Today's businesses are in a similar predicament; they're running twice as fast but making little progress. It's like an accelerating treadmill with an equally elusive finish line. When business processes hit the limits of their speed, devices like smartphones seek to make workers more productive, but only at the expense of their evenings, weekends, and vacations.
Command and control was once the dominant management style in the enterprise. But in an environment of fast-flowing information, this approach doesn't work. Instead, like militaries that replace large platoons with special forces teams, firms need adaptive organizational models that are responsive to rapid shifts in product innovations, customer tastes, or regulatory environments.
When companies can't adapt to a new environment and an accelerating pace of change, they bend or break. An enterprise is like a machine that runs a large set of processes. As change occurs more frequently, enterprises have to respond to these changes more quickly. This requires agility and adaptability. When you increase the rate of processes, exceptions to the standard process also increase. You get someone to handle exceptions and that person becomes the new bottleneck. The company cannot complete the process fast enough.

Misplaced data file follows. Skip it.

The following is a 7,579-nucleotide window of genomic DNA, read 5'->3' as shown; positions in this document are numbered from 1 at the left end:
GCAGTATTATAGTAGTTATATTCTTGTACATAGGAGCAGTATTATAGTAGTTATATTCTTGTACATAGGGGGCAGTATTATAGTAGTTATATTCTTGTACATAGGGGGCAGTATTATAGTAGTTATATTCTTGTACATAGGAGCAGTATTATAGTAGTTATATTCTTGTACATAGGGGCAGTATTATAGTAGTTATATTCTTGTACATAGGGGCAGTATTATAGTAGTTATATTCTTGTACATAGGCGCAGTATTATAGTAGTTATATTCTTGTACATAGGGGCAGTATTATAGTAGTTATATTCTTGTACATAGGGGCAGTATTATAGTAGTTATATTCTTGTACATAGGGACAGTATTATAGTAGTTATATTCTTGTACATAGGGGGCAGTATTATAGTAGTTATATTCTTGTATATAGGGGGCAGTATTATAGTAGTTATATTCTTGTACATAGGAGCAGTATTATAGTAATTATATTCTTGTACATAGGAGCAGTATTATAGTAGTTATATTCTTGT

Push Out Now, Correct Later
Technology is transforming media perhaps more than any other industry; news breaks first on Twitter, and journalists and police identify suspects through Facebook photos. As Allison Kaplan, senior editor at Mpls. St. Paul Magazine explains:
Newspaper, magazine, and TV reporters feel pressure to produce more news faster. We're still doing the "traditional" work, whether that's in print or on camera, but now we have all of the other channels to constantly feed—blogs, social media (Foursquare, Instagram, Facebook, Twitter, Pinterest, and YouTube) e- newsletters, apps, and more. The rapid growth and immediacy of these channels and the constant need to feed them is eroding a basic tenet of journalism: fact checking. The new philosophy is push it out now, correct it later. We saw this in December 2012 as the horrors in the Newtown, Connecticut, shootings unfolded.